Smithsonian Institution Seeking Director of SITES

November 13th, 2014 - Posted in Uncategorized by Mary Mathias

The Smithsonian Institution is seeking an individual to lead its major outreach program – the Smithsonian Institution Traveling Exhibition Service (SITES). Founded in 1952, SITES has long established itself as one of the largest, most trusted traveling exhibition services in the world, and serves as the Institution’s main exhibits ambassador beyond Washington, D.C. SITES shares the wealth of Smithsonian collections and research programs with millions of people through a wide range of exhibitors – from major museums and universities, to schools, libraries, and rural community centers. SITES collaborates with museums and national organizations with like-minded missions to extend the reach of the Smithsonian.

This is an excellent opportunity for a creative, multi-disciplinary thinker to develop and oversee a pan-Institutional outreach program. The ideal candidate will have experience in fundraising and managing a complex budget, possess core exhibition knowledge and entrepreneurial instincts, be able to build coalitions internally and externally, and have strong project and staff management skills.

SITES is reinvigorating its program and embarking on change. New adapted strategic and business plans are guiding the transition. There remains extensive latitude to further refine the business model in support of the Smithsonian’s mission and strategic plan.

At the Smithsonian, the Director of SITES is considered a peer to the Directors of the national museums, research and education centers, and zoological park. Unlike an independent organization, SITES is part of a unique community of practice: the SITES Director is part of a cohort of leaders of some of the most visited and revered museums in the world, along with major programs devoted to education and access beyond Washington.

This position represents the chance to develop and refine business management and fundraising skill sets in a unique environment with a national, and potentially global reach. In this position, an individual will develop a strategic vision, raise the organization’s profile, and lead organizational change in a museum and research organization – skill sets that translate well to future opportunities.

This is a Trust position with a salary range of $120,749 to $181,500. The Director reports to the Under Secretary for Education and Access and is a member of Smithsonian leadership team. This position is located in the heart of Washington, D.C with an office comprised of approximately 45 FTEs and 10-15 interns/contractors.

The Smithsonian Institution receives approximately 70% of its funding through Congressional appropriations and the remaining 30% comes from Trust funds – revenue generated by the Smithsonian’s business enterprises and non-government funding. SITES operates a combined Federal, Trust, Gift and Grants annual budget of approximately $9 to 10M.

The Smithsonian offers excellent benefit to its Trust employees. Highlighted below are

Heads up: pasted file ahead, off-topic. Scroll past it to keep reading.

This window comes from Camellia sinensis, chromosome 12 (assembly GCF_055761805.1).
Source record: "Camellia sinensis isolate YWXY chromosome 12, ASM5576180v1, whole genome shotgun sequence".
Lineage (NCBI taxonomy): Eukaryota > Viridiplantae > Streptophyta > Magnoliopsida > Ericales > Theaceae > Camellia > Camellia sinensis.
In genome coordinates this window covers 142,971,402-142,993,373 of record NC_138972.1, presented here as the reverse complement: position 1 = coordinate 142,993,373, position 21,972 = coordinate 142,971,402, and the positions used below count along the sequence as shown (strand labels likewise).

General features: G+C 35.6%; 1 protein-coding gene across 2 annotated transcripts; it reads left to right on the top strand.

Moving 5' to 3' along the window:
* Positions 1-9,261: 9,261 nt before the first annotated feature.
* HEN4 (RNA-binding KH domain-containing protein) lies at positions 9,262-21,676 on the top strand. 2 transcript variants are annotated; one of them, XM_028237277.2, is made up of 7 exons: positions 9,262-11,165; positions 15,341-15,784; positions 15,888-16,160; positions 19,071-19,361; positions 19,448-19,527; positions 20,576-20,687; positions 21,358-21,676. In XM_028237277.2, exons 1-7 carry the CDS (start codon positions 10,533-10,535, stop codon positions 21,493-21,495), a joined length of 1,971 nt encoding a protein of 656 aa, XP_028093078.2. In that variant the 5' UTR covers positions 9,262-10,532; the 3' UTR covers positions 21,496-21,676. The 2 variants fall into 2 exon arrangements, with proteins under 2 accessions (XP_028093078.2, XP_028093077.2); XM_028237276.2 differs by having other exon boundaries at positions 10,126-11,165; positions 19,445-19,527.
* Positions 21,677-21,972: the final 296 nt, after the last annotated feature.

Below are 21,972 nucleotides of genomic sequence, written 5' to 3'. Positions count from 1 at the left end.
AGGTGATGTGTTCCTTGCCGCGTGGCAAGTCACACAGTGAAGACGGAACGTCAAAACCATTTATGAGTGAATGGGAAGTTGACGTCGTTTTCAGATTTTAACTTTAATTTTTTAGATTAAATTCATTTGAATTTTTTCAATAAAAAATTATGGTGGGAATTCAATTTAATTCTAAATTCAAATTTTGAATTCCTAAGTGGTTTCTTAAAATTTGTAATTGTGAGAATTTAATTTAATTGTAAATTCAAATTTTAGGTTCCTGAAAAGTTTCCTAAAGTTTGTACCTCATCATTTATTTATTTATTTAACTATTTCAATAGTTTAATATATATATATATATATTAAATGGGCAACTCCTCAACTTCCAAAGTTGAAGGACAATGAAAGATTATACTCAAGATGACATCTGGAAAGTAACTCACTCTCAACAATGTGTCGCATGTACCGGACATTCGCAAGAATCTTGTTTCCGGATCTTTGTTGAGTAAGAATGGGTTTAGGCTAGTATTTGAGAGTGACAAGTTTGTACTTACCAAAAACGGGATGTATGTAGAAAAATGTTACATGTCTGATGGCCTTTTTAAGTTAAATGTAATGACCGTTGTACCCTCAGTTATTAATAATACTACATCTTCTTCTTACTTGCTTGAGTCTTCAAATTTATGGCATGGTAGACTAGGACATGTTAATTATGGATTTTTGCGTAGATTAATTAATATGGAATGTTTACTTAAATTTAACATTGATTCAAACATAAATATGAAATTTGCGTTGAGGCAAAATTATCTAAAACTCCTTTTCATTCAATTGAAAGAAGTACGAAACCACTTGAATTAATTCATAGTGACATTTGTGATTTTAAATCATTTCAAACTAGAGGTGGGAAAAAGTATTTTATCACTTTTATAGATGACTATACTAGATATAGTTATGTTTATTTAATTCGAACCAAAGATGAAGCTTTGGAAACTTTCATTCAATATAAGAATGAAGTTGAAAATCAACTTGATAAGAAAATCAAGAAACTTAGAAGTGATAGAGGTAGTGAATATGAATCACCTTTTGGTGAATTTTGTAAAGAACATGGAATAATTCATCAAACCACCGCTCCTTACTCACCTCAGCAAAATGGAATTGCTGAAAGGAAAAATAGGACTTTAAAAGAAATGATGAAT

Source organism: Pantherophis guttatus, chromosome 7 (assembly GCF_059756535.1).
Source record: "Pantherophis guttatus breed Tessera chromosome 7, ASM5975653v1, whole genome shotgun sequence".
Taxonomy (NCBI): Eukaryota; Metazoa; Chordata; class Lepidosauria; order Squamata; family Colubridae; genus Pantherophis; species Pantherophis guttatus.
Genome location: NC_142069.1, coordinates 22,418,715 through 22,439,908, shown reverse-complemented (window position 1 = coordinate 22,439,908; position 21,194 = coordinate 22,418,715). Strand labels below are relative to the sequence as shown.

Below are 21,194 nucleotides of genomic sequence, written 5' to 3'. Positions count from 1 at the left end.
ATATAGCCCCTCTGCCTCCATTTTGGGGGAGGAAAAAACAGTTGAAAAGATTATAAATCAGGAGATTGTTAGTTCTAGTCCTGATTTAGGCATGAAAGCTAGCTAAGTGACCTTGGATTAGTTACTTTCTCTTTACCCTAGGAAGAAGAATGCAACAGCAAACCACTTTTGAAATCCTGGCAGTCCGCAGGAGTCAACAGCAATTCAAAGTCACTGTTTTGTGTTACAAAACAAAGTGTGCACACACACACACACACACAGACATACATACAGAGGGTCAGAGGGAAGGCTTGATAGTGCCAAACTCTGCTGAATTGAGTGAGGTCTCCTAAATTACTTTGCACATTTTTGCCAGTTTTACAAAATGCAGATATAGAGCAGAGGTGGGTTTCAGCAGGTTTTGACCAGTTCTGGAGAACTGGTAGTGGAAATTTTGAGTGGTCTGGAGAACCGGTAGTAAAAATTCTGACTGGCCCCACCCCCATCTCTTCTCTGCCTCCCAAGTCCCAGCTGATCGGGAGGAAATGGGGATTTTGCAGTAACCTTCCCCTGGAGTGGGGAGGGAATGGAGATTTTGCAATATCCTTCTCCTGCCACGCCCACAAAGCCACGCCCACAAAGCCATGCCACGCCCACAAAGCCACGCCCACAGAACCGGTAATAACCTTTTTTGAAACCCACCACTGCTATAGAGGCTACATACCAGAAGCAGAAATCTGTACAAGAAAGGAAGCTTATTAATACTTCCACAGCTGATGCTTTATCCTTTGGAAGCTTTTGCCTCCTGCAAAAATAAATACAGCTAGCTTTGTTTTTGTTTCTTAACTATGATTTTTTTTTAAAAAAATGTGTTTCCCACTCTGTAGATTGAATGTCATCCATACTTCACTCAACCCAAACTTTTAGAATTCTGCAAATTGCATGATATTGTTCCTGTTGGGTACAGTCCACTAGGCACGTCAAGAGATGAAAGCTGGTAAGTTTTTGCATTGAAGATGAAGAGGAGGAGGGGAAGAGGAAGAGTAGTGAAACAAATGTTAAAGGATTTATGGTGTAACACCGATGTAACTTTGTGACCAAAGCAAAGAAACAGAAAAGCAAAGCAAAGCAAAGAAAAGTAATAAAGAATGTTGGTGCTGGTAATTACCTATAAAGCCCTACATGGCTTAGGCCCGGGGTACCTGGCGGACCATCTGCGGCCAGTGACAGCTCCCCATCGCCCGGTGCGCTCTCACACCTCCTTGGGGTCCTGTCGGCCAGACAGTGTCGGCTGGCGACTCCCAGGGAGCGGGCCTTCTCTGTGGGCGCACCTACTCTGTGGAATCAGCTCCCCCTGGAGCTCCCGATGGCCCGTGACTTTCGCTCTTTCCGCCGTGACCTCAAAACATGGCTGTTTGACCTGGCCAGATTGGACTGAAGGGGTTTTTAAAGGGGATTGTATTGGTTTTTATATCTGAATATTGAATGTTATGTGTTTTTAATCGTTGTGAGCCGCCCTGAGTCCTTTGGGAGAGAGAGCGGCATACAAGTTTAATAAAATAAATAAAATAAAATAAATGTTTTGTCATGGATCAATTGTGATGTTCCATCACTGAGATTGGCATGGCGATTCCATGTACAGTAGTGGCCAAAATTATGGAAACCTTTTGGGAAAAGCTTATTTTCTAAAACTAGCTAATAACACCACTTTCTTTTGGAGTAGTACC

• Smithsonian offers a Defined Contribution retirement plan with TIAA-CREF and contributes 12% up to the social security wage base rate of $118,500 for tax year 2015. Once the social security base rate is reached for the specific tax year, then the employer contribution increases to 17% up to maximum salary of $265,000. You are immediately vested in your employer contributions.
  • Smithsonian offers various health insurance plans and pays a portion of the health insurance premiums. Life insurance, long-term disability insurance, voluntary accidental death and dismemberment insurance (VADD) and flexible spending accounts (FSA) are additional insurance options available to employees.
  • The Smithsonian provides Transit Pass Program and Pretax Commuter benefits. The transit subsidy for eligible enrolled participants is $130/month. Under the pretax commuter plan, Smithsonian allows pretax deductions for parking (up to $250/month).
  • There are 10 paid holidays; annual leave is accrued 8 hours per pay period; and sick leave is accrued 4 hours per pay period.
  • The Smithsonian also offers rich programs of services and opportunities to balance and enhance your work life. They include: professional interest groups and committees, employee advocacy groups, Smithsonian Early Enrichment Center, lectures and events, discounts on museum shops and restaurants. These and other programs have made the Smithsonian one of the top 10 places to work in the government.

Resumes can be submitted directly to Suleyka Lozins at, (202) 633-6334, or Greg Bettwy at, (202) 633-6287.

Q&A with Rabiah Mayas: Taking Science Beyond Lab Coats

October 23rd, 2014 - Posted in 2014, Dimensions, Q&A by Emily Schuster

Interviewed by Joelle Seligson

This interview appeared in the November/December 2014 issue of Dimensions magazine.

“An old person in a lab coat”: This is the stereotypical image of a scientist that Rabiah Mayas works to dismiss. As director of science and integrated strategies at the Museum of Science and Industry (MSI), Chicago, Mayas helps fulfill the museum’s mission to inspire and motivate children of all backgrounds to achieve their full potential in science, technology, engineering, and medicine.

Read the full transcript, or listen to the podcast below.

About the image: Rabiah Mayas in the Fab Lab. Photo by J.B. Spector/Museum of Science and Industry

Museum Open House & Museum Cinema Day

October 22nd, 2014 - Posted in Annual Conference by Mary Mathias

After three days of informative, inspiring sessions, and riveting discussions, ASTC 2014 attendees had to opportunity to explore the North Carolina Museum of Natural Sciences, host of the 2014 ASTC Annual Conference, for Museum Open House Day. The day was filled with special events, such as a live video conference in the Daily Planet Theater with the National Reef Education Centre for the Great Barrier Reef Marine Park Authority, Reef HQ Aquarium in Australia, and an “Action for Nature” panel with North Carolina Museum of Natural Sciences director Emlyn Koster and some of the nation’s top youth environmentalists. Attendees could also see the inner workings of the museum with behind-the-scenes tours, from exhibit development and fabrication to animal management. Other activities included solar viewing through the museum’s rooftop telescope with museum astronomers, live amphibian examinations and sample collection by veterinary staff at the Window on Animal Health, and a fun-filled show from science comedian Brain Malow.